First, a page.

I have a problem with someone at work. They take every available opportunity to put me down, gossip about me, or make snide comments. I can't leave this job, but I don’t want to create drama by going to my boss. I've got to find a solution to this problem. Any ideas?
I would like to recommend a simple, solution-focused process that can help you find solutions to most problems. Many of the questions sent into me at KSL could be easily solved, on your own, by following this simple process.
(If you don’t currently have a pressing people problem, you may want to print this article off and save it anyway, because you will surely have one soon enough.)
I believe we are here on this planet to learn and especially to learn to love both ourselves and other people. Most of the people in your life — and especially the difficult ones — are there primarily to teach you how to love at a deeper level. Difficult people make for amazing learning opportunities.
Get out some scratch paper and follow the process below to find the right solution to this one.
1. Define the problem. You must make sure you really understand the problem. We often assume a lot of things about other people that we don't really know. You might want to ask some more questions and make sure you understand the other person and what is going on in their world. Figure out what they are afraid of (failure or loss) and what they are really trying to accomplish with their current behavior. Are they trying to protect themselves, get validation or just prove they have value? Are they threatened by you? Do they suffer from low self-esteem? Is there any other reason they might be grouchy or unhappy?
2. See if this problem could be broken down into smaller problems. Sometimes problems are more easily solved in pieces. How could you break this one down?
3. Get your fear of failure or loss off the table. If this situation is triggering your fear of not being good enough, it will muddle your ability to see the situation accurately. You can escape fear by choosing to trust that this experience is here to serve you, which means it is meant to be solved. Trust the process of life that however it turns out, it will be OK. Then, choose to trust that your value is infinite and absolute and not affected by this problem. Remember you have the same value no matter what happens. You must get in trust so you can function from a place of clarity.
4. Define the outcome you want. Make sure this is a well-thought-out, unemotional objective that is based in love for yourself and the other person involved. Sometimes the right solution means loving yourself and sometimes it means showing up with love for the other person, but the right solution should be love motivated — not fear motivated.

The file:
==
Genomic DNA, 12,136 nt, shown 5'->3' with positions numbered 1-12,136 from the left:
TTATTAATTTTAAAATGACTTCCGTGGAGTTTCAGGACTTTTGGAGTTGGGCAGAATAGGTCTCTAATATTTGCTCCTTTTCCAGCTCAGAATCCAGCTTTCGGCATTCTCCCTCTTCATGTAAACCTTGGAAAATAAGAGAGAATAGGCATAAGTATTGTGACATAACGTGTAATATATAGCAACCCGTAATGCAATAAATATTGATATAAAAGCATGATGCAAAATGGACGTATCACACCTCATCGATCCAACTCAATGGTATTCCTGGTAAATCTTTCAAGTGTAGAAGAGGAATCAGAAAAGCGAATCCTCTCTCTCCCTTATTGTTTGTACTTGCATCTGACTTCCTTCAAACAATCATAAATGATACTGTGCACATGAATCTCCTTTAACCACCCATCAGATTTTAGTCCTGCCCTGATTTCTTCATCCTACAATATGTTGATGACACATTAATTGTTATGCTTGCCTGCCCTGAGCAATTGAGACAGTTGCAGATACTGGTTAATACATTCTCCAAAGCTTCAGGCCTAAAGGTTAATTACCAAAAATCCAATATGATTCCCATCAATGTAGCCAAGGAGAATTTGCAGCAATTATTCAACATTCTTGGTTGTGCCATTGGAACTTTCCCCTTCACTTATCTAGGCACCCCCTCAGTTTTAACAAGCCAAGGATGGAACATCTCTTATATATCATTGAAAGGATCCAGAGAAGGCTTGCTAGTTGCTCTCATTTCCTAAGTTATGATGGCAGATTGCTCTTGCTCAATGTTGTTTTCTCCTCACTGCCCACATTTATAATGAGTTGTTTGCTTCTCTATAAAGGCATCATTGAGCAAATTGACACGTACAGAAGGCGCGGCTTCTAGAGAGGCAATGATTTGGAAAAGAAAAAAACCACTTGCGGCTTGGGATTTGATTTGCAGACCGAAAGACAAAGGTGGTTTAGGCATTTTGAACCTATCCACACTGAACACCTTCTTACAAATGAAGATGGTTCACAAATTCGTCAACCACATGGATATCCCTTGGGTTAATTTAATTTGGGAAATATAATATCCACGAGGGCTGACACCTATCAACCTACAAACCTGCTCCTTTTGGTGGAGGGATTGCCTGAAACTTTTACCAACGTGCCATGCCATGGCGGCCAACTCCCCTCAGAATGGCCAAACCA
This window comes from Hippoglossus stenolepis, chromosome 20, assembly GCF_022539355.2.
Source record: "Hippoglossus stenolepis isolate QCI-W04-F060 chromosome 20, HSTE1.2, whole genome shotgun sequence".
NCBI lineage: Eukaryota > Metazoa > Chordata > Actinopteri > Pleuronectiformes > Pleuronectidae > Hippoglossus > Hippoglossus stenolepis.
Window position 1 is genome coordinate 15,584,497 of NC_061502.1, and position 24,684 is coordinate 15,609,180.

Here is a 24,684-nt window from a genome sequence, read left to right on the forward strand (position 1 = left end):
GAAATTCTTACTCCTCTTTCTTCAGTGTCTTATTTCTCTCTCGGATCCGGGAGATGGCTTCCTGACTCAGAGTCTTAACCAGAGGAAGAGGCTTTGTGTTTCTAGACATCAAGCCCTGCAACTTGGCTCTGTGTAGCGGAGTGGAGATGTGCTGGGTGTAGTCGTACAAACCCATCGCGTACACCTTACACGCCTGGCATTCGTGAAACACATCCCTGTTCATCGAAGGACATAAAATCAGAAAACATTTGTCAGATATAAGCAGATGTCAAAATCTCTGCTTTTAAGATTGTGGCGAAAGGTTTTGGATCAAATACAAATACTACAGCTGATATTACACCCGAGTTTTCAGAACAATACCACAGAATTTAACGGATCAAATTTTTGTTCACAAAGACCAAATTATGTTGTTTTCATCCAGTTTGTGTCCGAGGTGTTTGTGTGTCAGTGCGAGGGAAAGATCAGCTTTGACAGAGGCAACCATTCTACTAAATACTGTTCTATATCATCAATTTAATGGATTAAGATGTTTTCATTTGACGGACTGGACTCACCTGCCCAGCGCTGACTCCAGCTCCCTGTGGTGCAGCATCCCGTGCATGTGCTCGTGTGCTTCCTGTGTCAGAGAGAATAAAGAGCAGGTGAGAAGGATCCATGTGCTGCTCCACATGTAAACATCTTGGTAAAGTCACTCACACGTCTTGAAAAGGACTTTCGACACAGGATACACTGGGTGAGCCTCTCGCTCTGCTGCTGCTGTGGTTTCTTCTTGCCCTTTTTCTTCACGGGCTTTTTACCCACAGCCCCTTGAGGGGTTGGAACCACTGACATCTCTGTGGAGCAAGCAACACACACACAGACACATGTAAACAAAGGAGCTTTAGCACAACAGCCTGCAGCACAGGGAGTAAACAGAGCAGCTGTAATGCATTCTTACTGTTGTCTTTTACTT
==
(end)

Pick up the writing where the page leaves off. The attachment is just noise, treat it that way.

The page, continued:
5. Brainstorm as many possible solutions as you can. Shoot for 50. This will force you to think outside the box and get really creative about all your options. Don't censure, edit or judge your ideas just yet. Write them all down. Who could you ask for help? Write down as many people as you can think of. What other resources are available to you? Write them all down.
6. Bring humor into the situation. This may sound funny but it’s been scientifically proven that humor improves your ability to solve problems. A study, published in the Journal of Personality and Social Psychology, found that people who just watched a funny movie could solve difficult problems 75 percent of the time, while those who watched a movie about math beforehand, only solved it 20 percent of the time. So, make this process fun. Laugh and play with your possibilities while you brainstorm as many solutions as you can.
7. Now, go through your list and cross out all the fear-motivated options. (All the selfish, reactive, destructive or unloving ideas must go.)
8. Now, cross off all the impractical or impossible ideas too. (These were helpful because they often trigger some creative ideas that are possible.)
9. See if you can narrow the remaining options down to your top few. Write each on a card and place them in front of you on the table.
10. Now, see if you can eliminate one that doesn’t feel right. Do it again and eliminate one more. Are there some options that you just can't eliminate? That could be your intuition telling you what to do.
The truth is that you are entitled to intuition about the best course of action in every specific situation. If you trust that you are entitled to guidance and believe it will be there, you will feel it.
(I have clients who use this process to solve all kinds of problems, not just people problems — give it a try.)
Most people problems come down to these two loving options, though.
1. Let it go. Decide to forgive the person for being scared, imperfect or blind to their behavior. Decide to give them permission to be work in progress and choose to see the highest best in them. Most of the time (if you can do this) it is the best option.
2. Have a loving conversation with this person and try to resolve the issue. If you choose this route, follow the steps for mutually validating conversations click here to access a worksheet on how to do that.
Hope this helps.
Kimberly Giles is the founder and president of ldslifecoaching.com and claritypointcoaching.com. She is a sought after life coach and popular speaker who specializes in repairing and building self-esteem.
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These articles were originally published on KSL.COM
Giles is the president and founder of Claritypoint Life Coaching and is a
popular life coach, author and speaker. She was named
one of the top 20 advice gurus in the country by Good Morning America in 2010. She appears regularly
on local and national TV and Radio.